Are knee joints different from elbow joints?
The elbow is a very complex joint. In quadrupeds, it permits (basically) bending and straightening (flexion and extension), just like a knee.
But in primates (which includes humans) a whole new movement is available: pronationand supination.
This is the movement which allows you to turn your hand over from palm down to palm up. It’s necessary for freedom of movement of the hand (to permit climbing and swinging in the first instance). It involves a very complex movement at both the wrist and the elbow at the same time. If your knee could do it, you could turn your feet around and point them backward. In order to permit this movement, the radius rotates like a key in a lock, twisting the whole forearm.
Imagine a human on all fours. At the elbow, most of the weight is transmitted from thehumerus (upper arm bone) to the ulna. But at the wrist, most of the weight is transmitted from the radius to the carpus (wrist). The ulna hardly carries any weight at the wrist. That means there needs to be some way of transferring the load between the radius and ulna in the forearm, and there is: the tough but flexible interosseous ligament which transmits force but still permits pronation and supination.
So the elbow is really cool, but it can’t work alone and requires a complex wrist and a complex forearm to permit its wide range of flexibility.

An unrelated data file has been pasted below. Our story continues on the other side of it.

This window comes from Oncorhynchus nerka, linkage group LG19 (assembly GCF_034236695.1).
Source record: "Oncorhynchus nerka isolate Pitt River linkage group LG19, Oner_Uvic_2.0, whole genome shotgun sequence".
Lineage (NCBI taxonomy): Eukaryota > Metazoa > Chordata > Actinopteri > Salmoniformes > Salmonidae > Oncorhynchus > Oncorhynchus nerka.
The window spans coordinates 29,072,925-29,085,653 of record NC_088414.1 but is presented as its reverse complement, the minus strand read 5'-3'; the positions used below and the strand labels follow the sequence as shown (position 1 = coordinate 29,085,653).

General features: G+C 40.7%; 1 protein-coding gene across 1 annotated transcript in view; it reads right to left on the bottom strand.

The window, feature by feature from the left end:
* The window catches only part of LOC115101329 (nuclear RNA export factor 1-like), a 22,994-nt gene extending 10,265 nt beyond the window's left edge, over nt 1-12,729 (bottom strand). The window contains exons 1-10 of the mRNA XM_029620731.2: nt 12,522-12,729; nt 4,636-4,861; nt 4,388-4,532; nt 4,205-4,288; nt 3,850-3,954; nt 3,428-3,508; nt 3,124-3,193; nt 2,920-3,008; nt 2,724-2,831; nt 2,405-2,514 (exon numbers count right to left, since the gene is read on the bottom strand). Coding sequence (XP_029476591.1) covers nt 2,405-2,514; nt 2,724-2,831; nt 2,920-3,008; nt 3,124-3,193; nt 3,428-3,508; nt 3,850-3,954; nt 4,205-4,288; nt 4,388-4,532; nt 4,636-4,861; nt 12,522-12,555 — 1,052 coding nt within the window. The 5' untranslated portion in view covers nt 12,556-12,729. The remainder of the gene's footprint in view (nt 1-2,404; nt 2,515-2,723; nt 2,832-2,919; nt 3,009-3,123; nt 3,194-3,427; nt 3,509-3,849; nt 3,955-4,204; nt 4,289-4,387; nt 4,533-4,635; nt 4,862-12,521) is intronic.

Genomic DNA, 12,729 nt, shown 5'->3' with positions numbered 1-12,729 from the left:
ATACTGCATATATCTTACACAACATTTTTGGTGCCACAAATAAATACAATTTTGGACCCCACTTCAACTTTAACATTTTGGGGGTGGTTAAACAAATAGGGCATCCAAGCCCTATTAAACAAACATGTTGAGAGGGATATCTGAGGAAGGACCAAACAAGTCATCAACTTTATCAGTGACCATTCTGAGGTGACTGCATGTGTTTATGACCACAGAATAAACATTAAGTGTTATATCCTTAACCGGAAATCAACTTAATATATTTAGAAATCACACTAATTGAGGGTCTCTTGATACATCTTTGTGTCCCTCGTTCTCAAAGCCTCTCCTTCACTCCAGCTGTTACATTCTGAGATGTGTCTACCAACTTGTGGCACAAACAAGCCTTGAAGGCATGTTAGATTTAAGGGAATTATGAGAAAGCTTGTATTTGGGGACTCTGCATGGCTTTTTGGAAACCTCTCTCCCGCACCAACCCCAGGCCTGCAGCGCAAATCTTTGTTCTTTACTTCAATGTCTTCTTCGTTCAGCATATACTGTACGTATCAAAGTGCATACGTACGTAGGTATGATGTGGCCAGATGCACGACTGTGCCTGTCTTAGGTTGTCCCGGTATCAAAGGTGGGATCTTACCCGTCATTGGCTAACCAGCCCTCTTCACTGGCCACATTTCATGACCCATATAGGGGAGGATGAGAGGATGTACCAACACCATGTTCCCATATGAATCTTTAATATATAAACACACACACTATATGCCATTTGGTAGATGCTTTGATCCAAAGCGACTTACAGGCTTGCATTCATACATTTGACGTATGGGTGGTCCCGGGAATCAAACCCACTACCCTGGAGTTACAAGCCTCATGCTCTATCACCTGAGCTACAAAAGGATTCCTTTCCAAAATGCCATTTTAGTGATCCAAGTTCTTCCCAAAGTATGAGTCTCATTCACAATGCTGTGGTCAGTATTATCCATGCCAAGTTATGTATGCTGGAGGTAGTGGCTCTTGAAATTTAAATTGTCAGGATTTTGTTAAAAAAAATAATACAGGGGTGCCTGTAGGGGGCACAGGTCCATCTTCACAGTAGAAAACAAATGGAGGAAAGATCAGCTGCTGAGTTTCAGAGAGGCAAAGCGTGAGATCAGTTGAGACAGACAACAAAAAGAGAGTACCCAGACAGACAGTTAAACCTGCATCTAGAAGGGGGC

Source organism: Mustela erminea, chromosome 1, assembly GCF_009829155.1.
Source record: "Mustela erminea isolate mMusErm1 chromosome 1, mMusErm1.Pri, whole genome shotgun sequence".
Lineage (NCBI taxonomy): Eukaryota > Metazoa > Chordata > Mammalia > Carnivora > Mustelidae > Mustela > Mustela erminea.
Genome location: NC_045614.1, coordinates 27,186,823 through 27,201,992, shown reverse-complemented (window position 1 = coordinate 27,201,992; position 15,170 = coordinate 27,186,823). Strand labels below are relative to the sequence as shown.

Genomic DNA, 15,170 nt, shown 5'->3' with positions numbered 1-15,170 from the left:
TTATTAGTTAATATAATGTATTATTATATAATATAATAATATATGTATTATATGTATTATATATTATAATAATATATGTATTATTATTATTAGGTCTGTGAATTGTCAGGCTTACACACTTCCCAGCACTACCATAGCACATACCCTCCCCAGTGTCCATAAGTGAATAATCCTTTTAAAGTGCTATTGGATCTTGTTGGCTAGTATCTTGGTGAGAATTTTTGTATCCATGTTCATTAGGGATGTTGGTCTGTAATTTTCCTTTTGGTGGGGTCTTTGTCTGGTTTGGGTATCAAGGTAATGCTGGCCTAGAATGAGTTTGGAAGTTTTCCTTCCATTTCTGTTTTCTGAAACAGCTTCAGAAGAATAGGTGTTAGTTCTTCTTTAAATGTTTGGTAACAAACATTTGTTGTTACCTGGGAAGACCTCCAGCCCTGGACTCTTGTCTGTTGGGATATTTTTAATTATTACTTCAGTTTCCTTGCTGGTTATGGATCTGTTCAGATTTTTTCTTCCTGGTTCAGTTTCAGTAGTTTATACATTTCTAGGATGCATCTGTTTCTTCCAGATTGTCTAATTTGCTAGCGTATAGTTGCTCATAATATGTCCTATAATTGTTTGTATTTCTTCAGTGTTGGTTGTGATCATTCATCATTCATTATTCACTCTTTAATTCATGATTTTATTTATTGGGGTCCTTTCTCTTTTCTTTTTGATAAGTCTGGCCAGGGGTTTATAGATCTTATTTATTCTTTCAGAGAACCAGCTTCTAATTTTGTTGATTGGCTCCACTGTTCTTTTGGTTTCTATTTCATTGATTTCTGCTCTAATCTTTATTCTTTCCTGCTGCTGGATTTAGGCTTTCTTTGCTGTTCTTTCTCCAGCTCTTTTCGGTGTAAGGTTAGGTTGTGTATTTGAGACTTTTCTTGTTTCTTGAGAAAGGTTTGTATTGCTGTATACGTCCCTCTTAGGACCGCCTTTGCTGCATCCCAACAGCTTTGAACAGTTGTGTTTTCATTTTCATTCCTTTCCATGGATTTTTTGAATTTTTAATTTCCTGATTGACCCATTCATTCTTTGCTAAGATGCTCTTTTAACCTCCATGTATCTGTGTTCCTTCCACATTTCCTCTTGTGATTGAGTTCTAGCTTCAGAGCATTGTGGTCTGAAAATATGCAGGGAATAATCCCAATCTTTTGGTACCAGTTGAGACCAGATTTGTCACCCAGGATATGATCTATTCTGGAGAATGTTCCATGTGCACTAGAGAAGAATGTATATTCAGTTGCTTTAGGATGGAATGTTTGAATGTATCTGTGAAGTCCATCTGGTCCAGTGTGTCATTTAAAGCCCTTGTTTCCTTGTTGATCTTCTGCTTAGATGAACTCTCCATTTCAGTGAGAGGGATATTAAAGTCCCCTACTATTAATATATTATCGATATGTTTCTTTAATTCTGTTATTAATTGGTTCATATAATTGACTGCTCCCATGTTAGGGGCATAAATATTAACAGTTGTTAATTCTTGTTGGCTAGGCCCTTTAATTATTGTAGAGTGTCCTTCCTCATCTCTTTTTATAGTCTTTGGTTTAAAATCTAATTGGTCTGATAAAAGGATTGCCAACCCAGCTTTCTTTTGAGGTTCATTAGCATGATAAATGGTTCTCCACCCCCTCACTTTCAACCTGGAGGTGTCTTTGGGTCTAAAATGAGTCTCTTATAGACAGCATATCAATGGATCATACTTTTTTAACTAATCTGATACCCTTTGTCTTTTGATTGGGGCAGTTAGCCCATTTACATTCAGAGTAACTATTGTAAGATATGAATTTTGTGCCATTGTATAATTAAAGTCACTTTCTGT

The knees, however, have a very different role, in that they need to support most of our weight and they need to enable us to run, to sit, to get up, etc.
The knee is one of the largest and most complex joints in the body. The knee joins the thigh bone (femur) to the shin bone (tibia). The smaller bone that runs alongside the tibia (fibula) and the kneecap (patella) are the other bones that make the knee joint. Tendons connect the knee bones to the leg muscles that move the knee joint. Ligaments join the knee bones and provide stability to the knee:
- The anterior cruciate ligament prevents the femur from sliding backward on the tibia (or the tibia sliding forward on the femur).
- The posterior cruciate ligament prevents the femur from sliding forward on the tibia (or the tibia from sliding backward on the femur).
- The medial and lateral collateral ligaments prevent the femur from sliding side to side.
Two C-shaped pieces of cartilage called the medial and lateral menisci act as shock absorbers between the femur and tibia. Numerous bursae, or fluid-filled sacs, help the knee move smoothly.
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